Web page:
Last week I was awarded the Educator of the Year Award during the National Black Girl Excellence Awards presented by The Lifted Lifestyle. Their website states that “the Black Girl Excellence Awards is a national event that celebrates the important role that African-American Women play in every industry of our society and the invaluable impact of positive representation”. The event also highlights next generation vendors, including business owners between the ages of 8-18.
As promised I’m posting this blog to share my remarks. Admittedly the written version will be much more concise, but my hope is that the message was clear in that moment as well.
Thanks again for all of the congratulatory messages.
First and foremost, I’d like to thank The Lifted Lifestyle for selecting me as this year’s honoree. I’d also like to thank my friend Dr. Jerry Wallace for nominating me, my parents for driving me (because no matter how old you are, you never stop being a child), and my husband in his absence as he supports our other children.
After hearing such great advice from other award recipients, I think the advice I would like to share with you all is that beside faith and kindness, education is your greatest superpower. In a world with countless systemic injustices, knowledge provides you with the tools to change the world and deconstruct barriers. The beauty of education is that it can never be taken from you. Please know that when I speak of education, this is not exclusive to a college degree. Education is gained in countless ways and above all you should never stop learning. Even though I work for a university I recognize that everyone is not ready for the college experience at 18 and for some people there are other avenues that help them cultivate their purpose.
Educators who work in K-12 are often praised for their efforts and contributions to society, but I ask that you extend that gratitude to educators that work in higher education as well. People like me are not only committed to student success both in the classroom and beyond, but we are also committed to deconstructing the systemic barriers that prevent students of color and other historically marginalized communities from obtaining a college degree and continued success. Whether it be through curricular or co-curricular experiences we are plowing through discriminatory practices and working to build infrastructure that is inclusive and meets the needs of all students. Essentially we are finding ways to fix broken systems or practices from within. This is achieved through teaching, scholarship, service, partnerships with businesses and the community, and many other innovative initiatives.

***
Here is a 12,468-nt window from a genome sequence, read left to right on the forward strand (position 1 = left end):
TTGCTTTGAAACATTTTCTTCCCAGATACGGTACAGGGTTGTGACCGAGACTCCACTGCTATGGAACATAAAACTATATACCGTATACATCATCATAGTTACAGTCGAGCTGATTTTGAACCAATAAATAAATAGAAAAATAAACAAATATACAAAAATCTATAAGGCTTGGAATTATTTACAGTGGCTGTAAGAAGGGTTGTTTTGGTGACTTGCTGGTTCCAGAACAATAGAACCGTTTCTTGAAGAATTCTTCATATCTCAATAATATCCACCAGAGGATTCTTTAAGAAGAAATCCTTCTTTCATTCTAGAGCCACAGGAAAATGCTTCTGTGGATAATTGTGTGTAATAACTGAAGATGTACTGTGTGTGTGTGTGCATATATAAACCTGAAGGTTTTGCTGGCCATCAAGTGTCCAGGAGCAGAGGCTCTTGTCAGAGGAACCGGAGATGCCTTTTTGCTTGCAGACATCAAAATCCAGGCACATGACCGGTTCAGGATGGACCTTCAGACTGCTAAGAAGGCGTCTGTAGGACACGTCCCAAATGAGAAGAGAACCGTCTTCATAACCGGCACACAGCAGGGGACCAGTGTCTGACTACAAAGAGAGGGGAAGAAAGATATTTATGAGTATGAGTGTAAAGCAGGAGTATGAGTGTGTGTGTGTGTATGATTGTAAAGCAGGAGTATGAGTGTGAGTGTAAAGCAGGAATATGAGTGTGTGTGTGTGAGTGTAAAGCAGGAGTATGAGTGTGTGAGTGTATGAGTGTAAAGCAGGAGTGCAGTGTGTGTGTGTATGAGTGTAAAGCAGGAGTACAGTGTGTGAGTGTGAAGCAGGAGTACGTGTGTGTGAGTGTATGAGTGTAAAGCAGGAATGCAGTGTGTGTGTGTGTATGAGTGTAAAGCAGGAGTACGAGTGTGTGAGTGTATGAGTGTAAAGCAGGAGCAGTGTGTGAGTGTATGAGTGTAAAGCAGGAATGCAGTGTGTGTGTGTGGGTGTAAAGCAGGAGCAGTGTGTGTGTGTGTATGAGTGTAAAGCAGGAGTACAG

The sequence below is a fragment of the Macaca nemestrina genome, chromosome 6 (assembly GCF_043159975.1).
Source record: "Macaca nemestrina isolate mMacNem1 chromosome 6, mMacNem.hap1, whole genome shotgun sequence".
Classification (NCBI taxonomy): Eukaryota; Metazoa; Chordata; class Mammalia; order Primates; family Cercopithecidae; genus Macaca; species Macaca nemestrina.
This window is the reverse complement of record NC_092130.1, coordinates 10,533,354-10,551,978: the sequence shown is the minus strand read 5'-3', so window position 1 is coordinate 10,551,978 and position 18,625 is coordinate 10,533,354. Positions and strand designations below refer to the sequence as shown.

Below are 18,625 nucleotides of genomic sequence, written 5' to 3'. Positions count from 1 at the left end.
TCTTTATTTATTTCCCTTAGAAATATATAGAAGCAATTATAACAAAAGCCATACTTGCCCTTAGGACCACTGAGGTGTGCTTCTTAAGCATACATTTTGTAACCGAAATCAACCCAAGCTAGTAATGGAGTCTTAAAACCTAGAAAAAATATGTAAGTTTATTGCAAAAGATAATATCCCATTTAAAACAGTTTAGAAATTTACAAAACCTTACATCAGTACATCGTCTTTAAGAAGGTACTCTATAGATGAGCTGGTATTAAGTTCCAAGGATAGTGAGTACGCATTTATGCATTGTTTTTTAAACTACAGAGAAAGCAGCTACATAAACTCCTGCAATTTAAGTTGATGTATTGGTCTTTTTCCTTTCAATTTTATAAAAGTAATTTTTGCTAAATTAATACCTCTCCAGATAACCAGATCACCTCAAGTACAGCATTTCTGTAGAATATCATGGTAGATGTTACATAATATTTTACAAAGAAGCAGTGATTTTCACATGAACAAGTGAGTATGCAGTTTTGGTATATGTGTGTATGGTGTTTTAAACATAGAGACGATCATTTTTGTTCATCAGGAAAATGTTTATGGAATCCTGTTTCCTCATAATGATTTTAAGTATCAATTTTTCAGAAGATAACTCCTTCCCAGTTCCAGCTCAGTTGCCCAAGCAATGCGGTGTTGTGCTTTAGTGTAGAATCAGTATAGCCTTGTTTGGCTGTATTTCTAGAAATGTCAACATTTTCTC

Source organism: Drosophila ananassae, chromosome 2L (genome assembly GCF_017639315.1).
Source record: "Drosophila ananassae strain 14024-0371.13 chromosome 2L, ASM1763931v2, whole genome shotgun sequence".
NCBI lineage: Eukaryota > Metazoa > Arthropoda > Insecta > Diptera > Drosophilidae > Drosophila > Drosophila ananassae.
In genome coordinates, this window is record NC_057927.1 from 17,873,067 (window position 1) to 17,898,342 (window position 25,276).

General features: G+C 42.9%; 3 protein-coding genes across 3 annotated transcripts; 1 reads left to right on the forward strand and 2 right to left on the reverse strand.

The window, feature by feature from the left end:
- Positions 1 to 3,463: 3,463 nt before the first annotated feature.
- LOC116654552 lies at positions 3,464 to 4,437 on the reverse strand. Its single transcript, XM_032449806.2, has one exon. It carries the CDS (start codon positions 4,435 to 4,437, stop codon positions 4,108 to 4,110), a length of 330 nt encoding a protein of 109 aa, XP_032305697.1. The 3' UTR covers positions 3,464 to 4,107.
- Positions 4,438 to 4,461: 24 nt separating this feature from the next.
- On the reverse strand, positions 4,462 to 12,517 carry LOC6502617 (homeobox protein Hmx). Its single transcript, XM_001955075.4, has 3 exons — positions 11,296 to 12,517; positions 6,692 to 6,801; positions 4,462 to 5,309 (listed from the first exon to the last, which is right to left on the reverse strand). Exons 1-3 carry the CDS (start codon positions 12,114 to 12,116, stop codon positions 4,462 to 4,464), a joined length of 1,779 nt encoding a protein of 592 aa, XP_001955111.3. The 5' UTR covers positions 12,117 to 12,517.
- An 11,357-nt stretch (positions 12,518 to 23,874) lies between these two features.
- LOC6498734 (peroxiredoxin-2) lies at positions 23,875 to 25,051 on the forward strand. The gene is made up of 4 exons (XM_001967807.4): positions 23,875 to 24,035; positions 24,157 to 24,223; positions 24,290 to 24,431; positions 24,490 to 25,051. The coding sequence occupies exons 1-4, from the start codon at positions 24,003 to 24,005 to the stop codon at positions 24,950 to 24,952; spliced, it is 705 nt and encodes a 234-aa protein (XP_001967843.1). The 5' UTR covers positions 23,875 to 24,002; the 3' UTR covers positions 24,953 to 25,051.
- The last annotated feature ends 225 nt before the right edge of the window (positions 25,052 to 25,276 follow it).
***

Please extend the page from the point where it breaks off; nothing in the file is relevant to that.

As adults we must encourage the children in our lives to cultivate and nurture a spirit of curiosity. Rather than teaching children to stifle their interest, we should teach them cultivate it into a tool that contributes to their purpose. There is so much power and knowledge to be gained when we allow ourselves to ask why and there is just as much power when we allow ourselves to answer why. In these moments we sharpen our knowledge by learning more about our ourselves and the way we respond to things we can control, as well as the things we can’t.
As I close I want to sincerely express my thanks for this honor and appreciation for the other inspirational moments today.